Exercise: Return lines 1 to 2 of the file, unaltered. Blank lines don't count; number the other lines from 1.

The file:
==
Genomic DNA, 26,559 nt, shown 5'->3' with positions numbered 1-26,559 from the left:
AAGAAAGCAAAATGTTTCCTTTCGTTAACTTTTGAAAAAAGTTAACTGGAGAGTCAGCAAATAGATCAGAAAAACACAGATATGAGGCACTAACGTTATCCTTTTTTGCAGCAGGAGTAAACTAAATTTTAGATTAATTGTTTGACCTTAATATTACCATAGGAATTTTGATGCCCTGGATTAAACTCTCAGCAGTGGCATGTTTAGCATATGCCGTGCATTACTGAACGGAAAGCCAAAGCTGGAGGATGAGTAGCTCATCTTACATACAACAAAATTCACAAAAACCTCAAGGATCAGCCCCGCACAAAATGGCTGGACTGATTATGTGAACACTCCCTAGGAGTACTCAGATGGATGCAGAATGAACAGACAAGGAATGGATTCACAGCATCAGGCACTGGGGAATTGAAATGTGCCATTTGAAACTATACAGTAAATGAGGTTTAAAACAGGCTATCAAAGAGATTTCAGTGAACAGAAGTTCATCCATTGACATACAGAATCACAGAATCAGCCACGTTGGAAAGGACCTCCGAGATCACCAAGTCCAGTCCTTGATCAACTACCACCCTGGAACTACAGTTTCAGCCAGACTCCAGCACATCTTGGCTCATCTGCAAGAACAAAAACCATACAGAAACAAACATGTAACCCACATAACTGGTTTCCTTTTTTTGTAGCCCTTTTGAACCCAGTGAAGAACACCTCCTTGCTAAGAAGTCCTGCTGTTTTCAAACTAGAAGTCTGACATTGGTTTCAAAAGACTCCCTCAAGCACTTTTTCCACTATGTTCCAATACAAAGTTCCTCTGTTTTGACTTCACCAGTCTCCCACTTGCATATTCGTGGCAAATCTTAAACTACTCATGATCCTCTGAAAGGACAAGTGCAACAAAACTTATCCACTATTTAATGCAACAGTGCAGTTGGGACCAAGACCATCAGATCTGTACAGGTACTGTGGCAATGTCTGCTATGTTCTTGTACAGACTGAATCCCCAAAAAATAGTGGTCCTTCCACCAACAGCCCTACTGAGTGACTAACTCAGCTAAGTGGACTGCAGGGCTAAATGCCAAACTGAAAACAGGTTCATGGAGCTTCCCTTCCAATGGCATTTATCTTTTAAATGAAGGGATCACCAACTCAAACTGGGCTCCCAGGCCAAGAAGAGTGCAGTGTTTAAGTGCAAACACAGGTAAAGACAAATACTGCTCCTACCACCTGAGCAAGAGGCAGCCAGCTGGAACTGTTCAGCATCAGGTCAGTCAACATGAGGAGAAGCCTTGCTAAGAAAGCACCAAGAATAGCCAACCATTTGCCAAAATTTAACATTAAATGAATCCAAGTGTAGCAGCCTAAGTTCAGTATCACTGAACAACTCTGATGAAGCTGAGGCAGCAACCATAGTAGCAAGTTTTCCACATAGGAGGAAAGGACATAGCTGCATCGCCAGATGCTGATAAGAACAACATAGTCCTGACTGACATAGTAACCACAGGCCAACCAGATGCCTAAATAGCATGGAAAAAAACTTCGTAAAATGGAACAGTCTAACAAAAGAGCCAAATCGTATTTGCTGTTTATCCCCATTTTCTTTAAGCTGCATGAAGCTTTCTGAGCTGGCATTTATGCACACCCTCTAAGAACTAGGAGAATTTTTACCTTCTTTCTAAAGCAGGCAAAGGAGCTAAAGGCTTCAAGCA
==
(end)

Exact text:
Genomic DNA, 26,559 nt, shown 5'->3' with positions numbered 1-26,559 from the left:
AAGAAAGCAAAATGTTTCCTTTCGTTAACTTTTGAAAAAAGTTAACTGGAGAGTCAGCAAATAGATCAGAAAAACACAGATATGAGGCACTAACGTTATCCTTTTTTGCAGCAGGAGTAAACTAAATTTTAGATTAATTGTTTGACCTTAATATTACCATAGGAATTTTGATGCCCTGGATTAAACTCTCAGCAGTGGCATGTTTAGCATATGCCGTGCATTACTGAACGGAAAGCCAAAGCTGGAGGATGAGTAGCTCATCTTACATACAACAAAATTCACAAAAACCTCAAGGATCAGCCCCGCACAAAATGGCTGGACTGATTATGTGAACACTCCCTAGGAGTACTCAGATGGATGCAGAATGAACAGACAAGGAATGGATTCACAGCATCAGGCACTGGGGAATTGAAATGTGCCATTTGAAACTATACAGTAAATGAGGTTTAAAACAGGCTATCAAAGAGATTTCAGTGAACAGAAGTTCATCCATTGACATACAGAATCACAGAATCAGCCACGTTGGAAAGGACCTCCGAGATCACCAAGTCCAGTCCTTGATCAACTACCACCCTGGAACTACAGTTTCAGCCAGACTCCAGCACATCTTGGCTCATCTGCAAGAACAAAAACCATACAGAAACAAACATGTAACCCACATAACTGGTTTCCTTTTTTTGTAGCCCTTTTGAACCCAGTGAAGAACACCTCCTTGCTAAGAAGTCCTGCTGTTTTCAAACTAGAAGTCTGACATTGGTTTCAAAAGACTCCCTCAAGCACTTTTTCCACTATGTTCCAATACAAAGTTCCTCTGTTTTGACTTCACCAGTCTCCCACTTGCATATTCGTGGCAAATCTTAAACTACTCATGATCCTCTGAAAGGACAAGTGCAACAAAACTTATCCACTATTTAATGCAACAGTGCAGTTGGGACCAAGACCATCAGATCTGTACAGGTACTGTGGCAATGTCTGCTATGTTCTTGTACAGACTGAATCCCCAAAAAATAGTGGTCCTTCCACCAACAGCCCTACTGAGTGACTAACTCAGCTAAGTGGACTGCAGGGCTAAATGCCAAACTGAAAACAGGTTCATGGAGCTTCCCTTCCAATGGCATTTATCTTTTAAATGAAGGGATCACCAACTCAAACTGGGCTCCCAGGCCAAGAAGAGTGCAGTGTTTAAGTGCAAACACAGGTAAAGACAAATACTGCTCCTACCACCTGAGCAAGAGGCAGCCAGCTGGAACTGTTCAGCATCAGGTCAGTCAACATGAGGAGAAGCCTTGCTAAGAAAGCACCAAGAATAGCCAACCATTTGCCAAAATTTAACATTAAATGAATCCAAGTGTAGCAGCCTAAGTTCAGTATCACTGAACAACTCTGATGAAGCTGAGGCAGCAACCATAGTAGCAAGTTTTCCACATAGGAGGAAAGGACATAGCTGCATCGCCAGATGCTGATAAGAACAACATAGTCCTGACTGACATAGTAACCACAGGCCAACCAGATGCCTAAATAGCATGGAAAAAAACTTCGTAAAATGGAACAGTCTAACAAAAGAGCCAAATCGTATTTGCTGTTTATCCCCATTTTCTTTAAGCTGCATGAAGCTTTCTGAGCTGGCATTTATGCACACCCTCTAAGAACTAGGAGAATTTTTACCTTCTTTCTAAAGCAGGCAAAGGAGCTAAAGGCTTCAAGCA